English version


From Longman Dictionary of Contemporary Englishrepetitionrep‧e‧ti‧tion /ˌrepəˈtɪʃən/ ●●○ noun  1 [uncountable]AGAIN doing or saying the same thing many timesrepetition of The job involved the constant repetition of the same movements. Children used to learn by repetition.2 [countable, uncountable]HAPPEN something that happens again, especially something badrepetition of a repetition of the same problem
Examples from the Corpus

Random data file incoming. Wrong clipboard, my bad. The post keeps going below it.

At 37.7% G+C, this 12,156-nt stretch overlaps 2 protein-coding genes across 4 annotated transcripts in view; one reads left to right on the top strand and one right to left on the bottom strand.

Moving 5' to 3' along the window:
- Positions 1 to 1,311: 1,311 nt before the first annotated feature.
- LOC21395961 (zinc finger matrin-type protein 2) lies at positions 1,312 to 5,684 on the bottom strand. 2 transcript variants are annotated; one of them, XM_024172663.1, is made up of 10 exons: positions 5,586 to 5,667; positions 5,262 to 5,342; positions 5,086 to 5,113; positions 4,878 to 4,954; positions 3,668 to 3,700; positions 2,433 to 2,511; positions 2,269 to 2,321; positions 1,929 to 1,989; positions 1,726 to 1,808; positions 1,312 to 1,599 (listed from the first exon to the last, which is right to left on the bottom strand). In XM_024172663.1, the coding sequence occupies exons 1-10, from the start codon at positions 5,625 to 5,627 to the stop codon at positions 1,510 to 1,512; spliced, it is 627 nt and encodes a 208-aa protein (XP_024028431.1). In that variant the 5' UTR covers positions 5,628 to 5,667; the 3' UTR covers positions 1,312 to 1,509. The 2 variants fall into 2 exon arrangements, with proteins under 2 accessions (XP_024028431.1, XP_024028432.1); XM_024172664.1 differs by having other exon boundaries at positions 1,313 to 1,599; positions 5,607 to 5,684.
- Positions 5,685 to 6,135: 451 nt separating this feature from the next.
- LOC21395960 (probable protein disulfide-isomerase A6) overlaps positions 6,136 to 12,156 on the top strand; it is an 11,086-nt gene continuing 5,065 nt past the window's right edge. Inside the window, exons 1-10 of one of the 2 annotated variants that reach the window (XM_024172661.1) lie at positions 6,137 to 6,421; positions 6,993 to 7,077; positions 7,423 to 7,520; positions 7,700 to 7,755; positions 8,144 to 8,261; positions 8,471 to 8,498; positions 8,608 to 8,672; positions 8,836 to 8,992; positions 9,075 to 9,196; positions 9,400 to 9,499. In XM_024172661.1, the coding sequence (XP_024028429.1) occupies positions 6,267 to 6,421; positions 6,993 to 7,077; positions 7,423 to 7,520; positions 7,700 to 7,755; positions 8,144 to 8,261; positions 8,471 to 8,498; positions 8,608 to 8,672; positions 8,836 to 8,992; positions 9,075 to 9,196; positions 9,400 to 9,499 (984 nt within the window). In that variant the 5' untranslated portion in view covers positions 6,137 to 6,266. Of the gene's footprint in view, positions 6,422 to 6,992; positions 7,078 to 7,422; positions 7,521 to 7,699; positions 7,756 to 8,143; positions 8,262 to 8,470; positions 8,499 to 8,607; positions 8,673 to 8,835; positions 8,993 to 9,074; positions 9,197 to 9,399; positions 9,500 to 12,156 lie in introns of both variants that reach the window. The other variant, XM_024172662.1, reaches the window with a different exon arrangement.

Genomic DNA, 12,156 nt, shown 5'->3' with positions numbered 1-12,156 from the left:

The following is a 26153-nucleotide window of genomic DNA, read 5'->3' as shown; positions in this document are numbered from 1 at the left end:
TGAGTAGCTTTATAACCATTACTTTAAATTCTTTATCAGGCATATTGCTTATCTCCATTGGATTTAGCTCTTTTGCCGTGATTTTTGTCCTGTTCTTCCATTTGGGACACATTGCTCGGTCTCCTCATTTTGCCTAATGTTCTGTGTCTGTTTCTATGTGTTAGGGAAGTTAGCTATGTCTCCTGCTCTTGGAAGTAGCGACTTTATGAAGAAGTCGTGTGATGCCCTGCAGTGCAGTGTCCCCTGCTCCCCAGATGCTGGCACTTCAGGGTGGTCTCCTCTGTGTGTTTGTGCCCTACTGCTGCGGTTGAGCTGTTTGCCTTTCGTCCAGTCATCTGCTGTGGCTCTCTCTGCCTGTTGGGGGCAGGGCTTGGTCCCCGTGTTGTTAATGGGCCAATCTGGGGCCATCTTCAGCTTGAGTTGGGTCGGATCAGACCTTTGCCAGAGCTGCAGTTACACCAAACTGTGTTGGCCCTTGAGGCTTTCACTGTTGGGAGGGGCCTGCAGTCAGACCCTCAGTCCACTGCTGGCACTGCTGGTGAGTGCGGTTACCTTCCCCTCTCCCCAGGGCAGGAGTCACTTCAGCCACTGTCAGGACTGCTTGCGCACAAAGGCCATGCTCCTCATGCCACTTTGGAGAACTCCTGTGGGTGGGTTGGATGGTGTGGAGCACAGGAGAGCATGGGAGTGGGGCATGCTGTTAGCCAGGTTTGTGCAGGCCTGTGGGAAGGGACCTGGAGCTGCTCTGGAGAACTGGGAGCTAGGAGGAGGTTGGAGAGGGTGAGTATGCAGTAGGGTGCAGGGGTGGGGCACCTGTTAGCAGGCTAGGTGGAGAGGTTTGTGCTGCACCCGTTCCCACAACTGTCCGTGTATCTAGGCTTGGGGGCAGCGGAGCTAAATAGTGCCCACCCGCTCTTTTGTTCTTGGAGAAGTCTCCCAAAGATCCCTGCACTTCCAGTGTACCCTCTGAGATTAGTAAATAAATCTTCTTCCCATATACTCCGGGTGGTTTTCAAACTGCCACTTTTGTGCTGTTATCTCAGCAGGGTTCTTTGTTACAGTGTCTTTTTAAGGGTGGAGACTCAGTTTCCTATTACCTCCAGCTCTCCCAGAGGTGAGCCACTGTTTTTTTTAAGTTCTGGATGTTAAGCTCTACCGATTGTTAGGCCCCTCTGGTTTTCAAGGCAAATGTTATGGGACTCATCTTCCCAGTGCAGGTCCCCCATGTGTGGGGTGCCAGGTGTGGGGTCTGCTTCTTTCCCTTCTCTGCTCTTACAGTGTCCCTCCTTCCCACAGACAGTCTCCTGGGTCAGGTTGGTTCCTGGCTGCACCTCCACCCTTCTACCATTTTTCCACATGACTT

repetitionRepetition is good for helping children learn language.I started talking to Suzette about some syntactic maneuvers that would enable her to avoid repetition.Day-to-day television, in its regularity and its availability, seems regulated by repetition and modulated by acceptable difference.Students are taught math by constant repetition.Over-use of such mediating devices is unwise, especially where they involve direct repetition.Lush simplicity, spatial silence and rhythmic repetition create a musical atmosphere the mind can inhabit.He builds his speeches around the repetition of certain key phrases.They needed the repetition, the dense hypnotic drone of woods and water, but above all they needed to be together.In this way, the repetition may achieve extra contextual effects by modifying the propositional form of the utterance.Instead of translation of the self through repetition, transformation through mutual shaping is allowed.And so it went on: a series of intrinsically meaningless turns that gained a semblance of significance through weekly repetition.repetition ofWe don't want a repetition of last year's disaster.
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